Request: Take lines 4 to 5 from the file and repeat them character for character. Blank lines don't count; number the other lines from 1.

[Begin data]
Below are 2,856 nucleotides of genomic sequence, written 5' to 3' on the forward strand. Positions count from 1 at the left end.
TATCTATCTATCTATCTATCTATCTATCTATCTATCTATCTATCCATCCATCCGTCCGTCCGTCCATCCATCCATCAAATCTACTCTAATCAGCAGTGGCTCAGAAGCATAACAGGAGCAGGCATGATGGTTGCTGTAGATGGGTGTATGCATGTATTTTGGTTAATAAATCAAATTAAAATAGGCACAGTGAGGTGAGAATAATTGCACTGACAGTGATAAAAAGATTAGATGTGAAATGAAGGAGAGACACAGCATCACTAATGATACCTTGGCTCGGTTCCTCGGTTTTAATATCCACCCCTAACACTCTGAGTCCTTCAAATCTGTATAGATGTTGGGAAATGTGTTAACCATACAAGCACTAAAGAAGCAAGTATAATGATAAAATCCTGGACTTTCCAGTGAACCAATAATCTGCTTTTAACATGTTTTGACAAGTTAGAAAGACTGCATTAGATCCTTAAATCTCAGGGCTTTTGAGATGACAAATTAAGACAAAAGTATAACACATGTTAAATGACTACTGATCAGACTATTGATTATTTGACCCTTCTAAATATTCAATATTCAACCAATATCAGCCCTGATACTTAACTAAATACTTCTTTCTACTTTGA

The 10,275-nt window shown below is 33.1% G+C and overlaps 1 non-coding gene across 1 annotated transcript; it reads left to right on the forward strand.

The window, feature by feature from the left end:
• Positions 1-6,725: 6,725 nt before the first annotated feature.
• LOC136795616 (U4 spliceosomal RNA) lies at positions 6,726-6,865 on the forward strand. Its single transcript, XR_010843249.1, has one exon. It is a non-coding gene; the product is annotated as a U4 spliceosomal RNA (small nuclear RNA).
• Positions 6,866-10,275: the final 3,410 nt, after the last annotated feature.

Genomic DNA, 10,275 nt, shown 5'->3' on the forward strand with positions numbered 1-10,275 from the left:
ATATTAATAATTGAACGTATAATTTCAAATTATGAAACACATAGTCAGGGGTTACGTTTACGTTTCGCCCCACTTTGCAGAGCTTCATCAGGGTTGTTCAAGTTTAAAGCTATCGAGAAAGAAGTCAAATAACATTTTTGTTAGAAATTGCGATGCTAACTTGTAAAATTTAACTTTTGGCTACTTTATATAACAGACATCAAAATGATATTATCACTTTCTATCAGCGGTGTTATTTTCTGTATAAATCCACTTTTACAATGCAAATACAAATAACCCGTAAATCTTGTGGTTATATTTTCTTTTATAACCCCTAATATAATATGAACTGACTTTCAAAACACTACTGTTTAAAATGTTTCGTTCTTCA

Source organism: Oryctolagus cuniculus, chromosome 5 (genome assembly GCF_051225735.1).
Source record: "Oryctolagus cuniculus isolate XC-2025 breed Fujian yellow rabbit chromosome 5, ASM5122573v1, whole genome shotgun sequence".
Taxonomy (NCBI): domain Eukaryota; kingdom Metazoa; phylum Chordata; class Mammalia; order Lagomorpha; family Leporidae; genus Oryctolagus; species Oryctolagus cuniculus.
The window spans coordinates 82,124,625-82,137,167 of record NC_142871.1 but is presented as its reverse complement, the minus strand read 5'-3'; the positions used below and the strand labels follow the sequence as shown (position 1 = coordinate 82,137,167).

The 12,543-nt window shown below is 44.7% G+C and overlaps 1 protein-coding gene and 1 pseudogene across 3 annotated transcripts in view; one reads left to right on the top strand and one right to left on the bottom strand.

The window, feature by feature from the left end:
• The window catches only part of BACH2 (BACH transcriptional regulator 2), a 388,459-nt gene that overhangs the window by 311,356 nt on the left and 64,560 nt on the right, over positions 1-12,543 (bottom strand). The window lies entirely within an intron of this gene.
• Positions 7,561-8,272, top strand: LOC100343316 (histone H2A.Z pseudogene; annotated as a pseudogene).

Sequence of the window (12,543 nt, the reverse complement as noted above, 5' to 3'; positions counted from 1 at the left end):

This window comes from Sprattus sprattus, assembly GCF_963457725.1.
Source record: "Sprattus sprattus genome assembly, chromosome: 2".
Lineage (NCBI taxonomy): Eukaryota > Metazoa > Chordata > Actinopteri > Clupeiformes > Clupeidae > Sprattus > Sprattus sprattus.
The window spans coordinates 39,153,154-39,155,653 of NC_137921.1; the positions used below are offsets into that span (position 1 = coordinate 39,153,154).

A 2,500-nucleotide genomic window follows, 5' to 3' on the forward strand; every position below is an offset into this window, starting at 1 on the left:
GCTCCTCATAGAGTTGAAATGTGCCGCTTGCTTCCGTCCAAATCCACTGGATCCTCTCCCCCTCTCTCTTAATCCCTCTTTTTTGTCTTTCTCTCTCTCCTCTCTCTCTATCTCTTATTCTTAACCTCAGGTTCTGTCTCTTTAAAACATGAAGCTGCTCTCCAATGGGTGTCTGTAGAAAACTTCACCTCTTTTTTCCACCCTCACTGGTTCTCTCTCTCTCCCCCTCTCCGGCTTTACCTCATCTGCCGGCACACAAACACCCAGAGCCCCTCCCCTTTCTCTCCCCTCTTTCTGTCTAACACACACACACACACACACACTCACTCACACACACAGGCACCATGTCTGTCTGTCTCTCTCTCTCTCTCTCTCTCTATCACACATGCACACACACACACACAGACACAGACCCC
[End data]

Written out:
The window, feature by feature from the left end:
• Positions 1-6,725: 6,725 nt before the first annotated feature.